The Court of Tax Appeals ruled in favor of the wind farms, after finding that “the delegates to the 1978 Constitutional Convention never intended to grant counties the power to redefine the term “real property” to include “personal property”. ”

If the counties had this power, “then there may be no end to what counties will ultimately do with respect to the taxation of chattels located on real property”, said the court.

Maui County appealed the decision, arguing that the constitution actually gave that power to the county. The county also challenged the method used by the Intermediate Court of Appeals to determine that the wind turbines were not “improvements” Where “fittings.” The wind turbines, according to the county, should be considered real property because they were permanent and their removal would damage the land.

The case went to the Hawaii Supreme Court, which said in an opinion on Tuesday that while counties have broad decision-making power based on past cases, “we cannot conclude in this case that this authority extends as far as the county claims.”

“The taxing authority of the counties cannot extend beyond ‘real property,’ the definition of which is now fixed by the legislature, nor affect any authority which the constitution expressly reserves to the state”, said the court.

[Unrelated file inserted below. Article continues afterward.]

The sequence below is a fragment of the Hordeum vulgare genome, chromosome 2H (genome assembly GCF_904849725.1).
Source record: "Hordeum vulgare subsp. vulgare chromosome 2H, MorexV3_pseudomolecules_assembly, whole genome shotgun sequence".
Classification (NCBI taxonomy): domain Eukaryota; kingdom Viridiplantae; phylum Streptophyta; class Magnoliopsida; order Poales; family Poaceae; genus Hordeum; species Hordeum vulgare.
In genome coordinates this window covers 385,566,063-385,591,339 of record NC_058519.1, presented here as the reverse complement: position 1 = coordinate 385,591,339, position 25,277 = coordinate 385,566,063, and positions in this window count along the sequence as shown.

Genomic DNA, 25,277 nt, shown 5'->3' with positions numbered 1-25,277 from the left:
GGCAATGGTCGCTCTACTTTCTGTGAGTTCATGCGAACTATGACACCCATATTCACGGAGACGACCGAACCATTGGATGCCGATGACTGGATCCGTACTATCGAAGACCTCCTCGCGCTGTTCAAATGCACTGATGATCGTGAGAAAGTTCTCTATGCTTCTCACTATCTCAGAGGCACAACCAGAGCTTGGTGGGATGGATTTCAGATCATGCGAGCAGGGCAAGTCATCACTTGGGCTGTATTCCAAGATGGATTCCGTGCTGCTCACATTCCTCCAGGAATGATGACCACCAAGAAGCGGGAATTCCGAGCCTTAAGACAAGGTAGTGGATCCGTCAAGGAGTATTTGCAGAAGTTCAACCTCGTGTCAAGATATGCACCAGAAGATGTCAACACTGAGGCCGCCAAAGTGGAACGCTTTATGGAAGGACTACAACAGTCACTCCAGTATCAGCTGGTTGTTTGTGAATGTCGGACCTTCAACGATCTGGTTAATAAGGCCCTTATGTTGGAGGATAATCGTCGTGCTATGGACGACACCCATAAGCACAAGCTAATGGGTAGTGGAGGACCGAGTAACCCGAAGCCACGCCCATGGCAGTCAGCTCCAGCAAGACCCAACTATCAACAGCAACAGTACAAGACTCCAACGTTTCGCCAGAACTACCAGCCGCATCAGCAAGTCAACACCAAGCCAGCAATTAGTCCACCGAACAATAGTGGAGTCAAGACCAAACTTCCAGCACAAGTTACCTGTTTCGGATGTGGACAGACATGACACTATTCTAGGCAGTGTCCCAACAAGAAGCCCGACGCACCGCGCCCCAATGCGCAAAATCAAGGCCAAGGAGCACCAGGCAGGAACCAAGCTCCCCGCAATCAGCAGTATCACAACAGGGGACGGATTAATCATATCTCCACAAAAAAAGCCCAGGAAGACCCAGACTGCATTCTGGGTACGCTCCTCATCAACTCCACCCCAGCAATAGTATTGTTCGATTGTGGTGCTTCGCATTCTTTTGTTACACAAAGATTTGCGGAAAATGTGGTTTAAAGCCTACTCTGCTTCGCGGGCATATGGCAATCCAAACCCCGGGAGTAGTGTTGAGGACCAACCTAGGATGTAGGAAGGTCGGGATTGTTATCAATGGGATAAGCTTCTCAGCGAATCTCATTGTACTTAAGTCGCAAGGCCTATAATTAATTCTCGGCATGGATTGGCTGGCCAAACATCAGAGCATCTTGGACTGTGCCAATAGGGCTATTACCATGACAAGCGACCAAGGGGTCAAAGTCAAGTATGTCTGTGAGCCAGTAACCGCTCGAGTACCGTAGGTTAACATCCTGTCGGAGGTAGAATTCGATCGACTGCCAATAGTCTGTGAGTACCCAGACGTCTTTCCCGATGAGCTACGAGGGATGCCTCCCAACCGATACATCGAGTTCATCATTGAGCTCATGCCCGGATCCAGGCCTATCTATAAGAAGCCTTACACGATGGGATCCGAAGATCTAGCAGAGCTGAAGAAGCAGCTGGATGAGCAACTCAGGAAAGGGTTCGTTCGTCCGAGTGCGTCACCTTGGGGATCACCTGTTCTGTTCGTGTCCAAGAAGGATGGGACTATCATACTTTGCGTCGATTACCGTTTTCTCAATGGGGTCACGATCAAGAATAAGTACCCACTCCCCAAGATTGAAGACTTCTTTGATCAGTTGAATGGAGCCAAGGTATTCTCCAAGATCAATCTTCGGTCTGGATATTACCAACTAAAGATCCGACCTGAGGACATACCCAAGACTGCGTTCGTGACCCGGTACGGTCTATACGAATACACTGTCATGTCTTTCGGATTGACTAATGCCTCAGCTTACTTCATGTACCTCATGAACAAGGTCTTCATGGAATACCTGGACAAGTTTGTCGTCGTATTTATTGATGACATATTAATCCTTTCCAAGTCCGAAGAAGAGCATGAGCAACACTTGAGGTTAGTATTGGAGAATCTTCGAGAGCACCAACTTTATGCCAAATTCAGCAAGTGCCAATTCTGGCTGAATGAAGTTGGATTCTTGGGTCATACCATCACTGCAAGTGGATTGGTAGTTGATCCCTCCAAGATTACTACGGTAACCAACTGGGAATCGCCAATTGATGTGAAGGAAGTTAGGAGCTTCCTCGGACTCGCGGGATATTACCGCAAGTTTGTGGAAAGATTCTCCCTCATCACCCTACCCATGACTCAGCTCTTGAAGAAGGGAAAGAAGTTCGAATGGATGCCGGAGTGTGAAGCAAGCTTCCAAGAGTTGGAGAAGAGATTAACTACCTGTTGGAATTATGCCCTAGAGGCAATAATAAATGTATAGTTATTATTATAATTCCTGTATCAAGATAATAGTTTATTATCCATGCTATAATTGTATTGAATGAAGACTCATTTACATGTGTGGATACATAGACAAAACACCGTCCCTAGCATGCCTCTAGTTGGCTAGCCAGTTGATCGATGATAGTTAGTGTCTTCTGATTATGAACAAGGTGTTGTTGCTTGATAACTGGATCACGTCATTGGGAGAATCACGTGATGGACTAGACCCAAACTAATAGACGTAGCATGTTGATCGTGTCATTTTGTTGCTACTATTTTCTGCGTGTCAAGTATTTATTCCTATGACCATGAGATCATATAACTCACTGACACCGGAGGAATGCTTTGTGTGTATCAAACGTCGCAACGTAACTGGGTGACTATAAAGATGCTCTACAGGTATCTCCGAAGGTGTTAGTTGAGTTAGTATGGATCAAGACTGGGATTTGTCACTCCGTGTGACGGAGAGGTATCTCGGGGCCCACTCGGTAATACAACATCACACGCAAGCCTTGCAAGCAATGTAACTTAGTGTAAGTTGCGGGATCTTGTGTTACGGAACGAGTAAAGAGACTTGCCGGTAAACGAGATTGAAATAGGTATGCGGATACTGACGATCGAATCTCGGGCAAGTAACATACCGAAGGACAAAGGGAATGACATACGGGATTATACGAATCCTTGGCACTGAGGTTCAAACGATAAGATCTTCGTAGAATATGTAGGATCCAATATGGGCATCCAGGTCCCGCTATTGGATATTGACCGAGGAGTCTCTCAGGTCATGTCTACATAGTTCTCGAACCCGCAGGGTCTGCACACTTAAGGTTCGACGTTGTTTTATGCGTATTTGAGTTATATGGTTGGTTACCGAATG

The 2013 County Code Amendment “does both and therefore goes against the state constitution.”

Maui County spokesman Brian Perry said Tuesday that the county “is reviewing the decision and has no further comment at this time.” Perry could not say whether the county should reimburse the wind farms.

A lawyer for Kaheawa did not comment on Tuesday, while a lawyer for Auwahi could not be reached.

Meanwhile, Tom Yamachika, president of the Tax Foundation of Hawaii, applauded the decision.

Yamachika explained that after the 1978 Constitutional Convention, counties gained the right to tax real estate and had to follow the same state definitions and exemptions for 10 years. After that, they were given the freedom to set their own rates and exemptions. However, what counties cannot do is expand the state’s definition of real property, Yamachika said.

“If they want to make the definition narrower and tax less, that’s fine,” he explained. “But they can’t expand the definition and the tax items that aren’t real estate, which (Maui County) has done.”

Yamachika said including a home in property taxes is different from including wind turbines.

“Houses are considered props, and they are valued when it comes to real estate,” he said. “But converted machines are not, because converted machines don’t really help the owner of the land to use the land. It helps the owner of the land to conduct some kind of business that may have nothing to do with the land.

And, if Maui County were allowed to include wind turbines because they add value to the land, they could possibly go to a factory and include the machines or to a medical clinic and include an MRI machine, for example.

“You can walk into any place with production machinery, or something big and valuable, and say, ‘Hey, you know, this is real estate. . . then we will tax it.

“It could have completely changed the landscape.”

*Colleen Uechi can be reached at [email protected]